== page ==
Current issues for the religion Buddhism
Why is Buddhism the fastest growing religion in Australia?
by Darren Nelson
The answer to this inquiry is multi-layered and complex. It is a tantalising issue because it highlights the changing spiritual landscape of Australia and provides an insight into just how multicultural we have really become.
Cultures that were foreign to Anglo-European Australians are now being adopted by some of them - though not without some dissenting resistance. This level of resistance in Australian society can be seen as a litmus test, used to measure future political and religious tolerance in this country.
The story concerning the rise of Buddhism in Australia is a compelling tale of a resilient religion that has survived despite the odds. How is it possible for a 2, 500-year-old philosophy, which began five hundred years before Christianity and one thousand years before the Muslim faith, to be relevant to modern life in Australia? Considering all the other ancient religions that have faded from contemporary practice, such as the sun worshippers of Ancient Egypt, the human sacrifices of the South American Mayans and the Druids from the Dark Ages of England, Buddhism has outlasted them all.
It does not preach the dogma of a strange cult, nor seek converts with evangelistic fervour. Those Australians who actively convert to Buddhism do so voluntarily, and are usually well-educated middle-aged professionals who are attracted to a sense of inner peace. This documentary therefore, seeks to immerse itself in the substance of this seemingly magnetic Buddhist approach. Perhaps it will be like seeing Australia for the first time, through ancient eyes.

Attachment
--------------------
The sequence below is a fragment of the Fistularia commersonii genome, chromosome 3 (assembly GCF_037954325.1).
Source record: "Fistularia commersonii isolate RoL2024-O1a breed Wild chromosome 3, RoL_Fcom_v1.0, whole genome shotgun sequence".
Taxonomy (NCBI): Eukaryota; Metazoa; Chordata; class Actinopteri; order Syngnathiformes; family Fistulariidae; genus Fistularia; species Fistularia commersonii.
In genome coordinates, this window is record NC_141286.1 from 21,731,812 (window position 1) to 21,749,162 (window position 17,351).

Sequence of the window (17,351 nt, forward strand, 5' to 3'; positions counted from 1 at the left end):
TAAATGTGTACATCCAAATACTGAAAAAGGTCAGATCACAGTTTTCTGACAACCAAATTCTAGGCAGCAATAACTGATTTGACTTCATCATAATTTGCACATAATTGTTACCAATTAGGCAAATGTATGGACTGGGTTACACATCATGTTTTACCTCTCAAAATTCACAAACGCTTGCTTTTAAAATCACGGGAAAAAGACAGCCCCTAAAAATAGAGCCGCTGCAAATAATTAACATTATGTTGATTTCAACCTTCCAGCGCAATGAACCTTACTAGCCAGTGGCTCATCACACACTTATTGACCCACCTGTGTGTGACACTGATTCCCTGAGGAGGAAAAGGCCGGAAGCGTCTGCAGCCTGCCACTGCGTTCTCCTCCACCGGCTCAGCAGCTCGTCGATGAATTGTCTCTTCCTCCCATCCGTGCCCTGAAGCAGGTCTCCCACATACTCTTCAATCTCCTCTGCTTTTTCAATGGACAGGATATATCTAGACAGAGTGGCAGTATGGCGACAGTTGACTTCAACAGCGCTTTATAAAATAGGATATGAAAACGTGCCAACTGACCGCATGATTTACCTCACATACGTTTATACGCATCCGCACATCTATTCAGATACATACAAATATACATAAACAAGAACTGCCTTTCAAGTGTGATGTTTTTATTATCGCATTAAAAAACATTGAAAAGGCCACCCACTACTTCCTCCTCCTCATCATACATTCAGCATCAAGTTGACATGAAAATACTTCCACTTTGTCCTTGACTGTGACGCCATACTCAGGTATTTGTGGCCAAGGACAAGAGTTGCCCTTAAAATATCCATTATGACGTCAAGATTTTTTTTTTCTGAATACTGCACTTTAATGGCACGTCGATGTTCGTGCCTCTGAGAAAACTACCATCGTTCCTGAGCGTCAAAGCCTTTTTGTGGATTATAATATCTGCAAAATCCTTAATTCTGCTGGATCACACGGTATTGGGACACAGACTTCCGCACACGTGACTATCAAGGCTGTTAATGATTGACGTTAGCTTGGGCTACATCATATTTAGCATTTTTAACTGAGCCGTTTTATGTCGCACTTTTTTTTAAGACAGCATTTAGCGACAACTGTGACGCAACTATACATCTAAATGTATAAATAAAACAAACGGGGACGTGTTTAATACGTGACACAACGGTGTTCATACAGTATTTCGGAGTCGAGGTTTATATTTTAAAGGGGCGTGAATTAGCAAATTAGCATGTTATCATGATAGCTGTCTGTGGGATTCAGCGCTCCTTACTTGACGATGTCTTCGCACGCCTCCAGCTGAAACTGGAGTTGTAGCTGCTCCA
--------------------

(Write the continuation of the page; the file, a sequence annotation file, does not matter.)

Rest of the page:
It is interesting to note that in spite of the recent increase in Buddhist numbers across Australia, Buddhism has actually played a part in Australian history for some time. It did not just suddenly arrive in a recent wave of migrants. Some anthropologists, in fact, have suggested that Buddhism was possibly the earliest non-indigenous religion to reach Australia before white settlement.
Between 1405 and 1433 the Chinese Ming emperor, Cheng-Ho, sent sixty-two large ships to explore southern Asia. Although there is evidence that several ships from that armada landed on the Aru Islands to the north of Arnhem Land, it is not known whether they reached the mainland.
One unproved hypothesis of Professor A.P. Elkin is that the belief of some Northern Territory Koorie tribes in reincarnation, psychic phenomena and mental cultivation is evidence of early contact with Buddhists. Despite certain rock paintings that possibly depict Chinese junks weighing anchor or images of the Buddha, actual material evidence remains to be seen.
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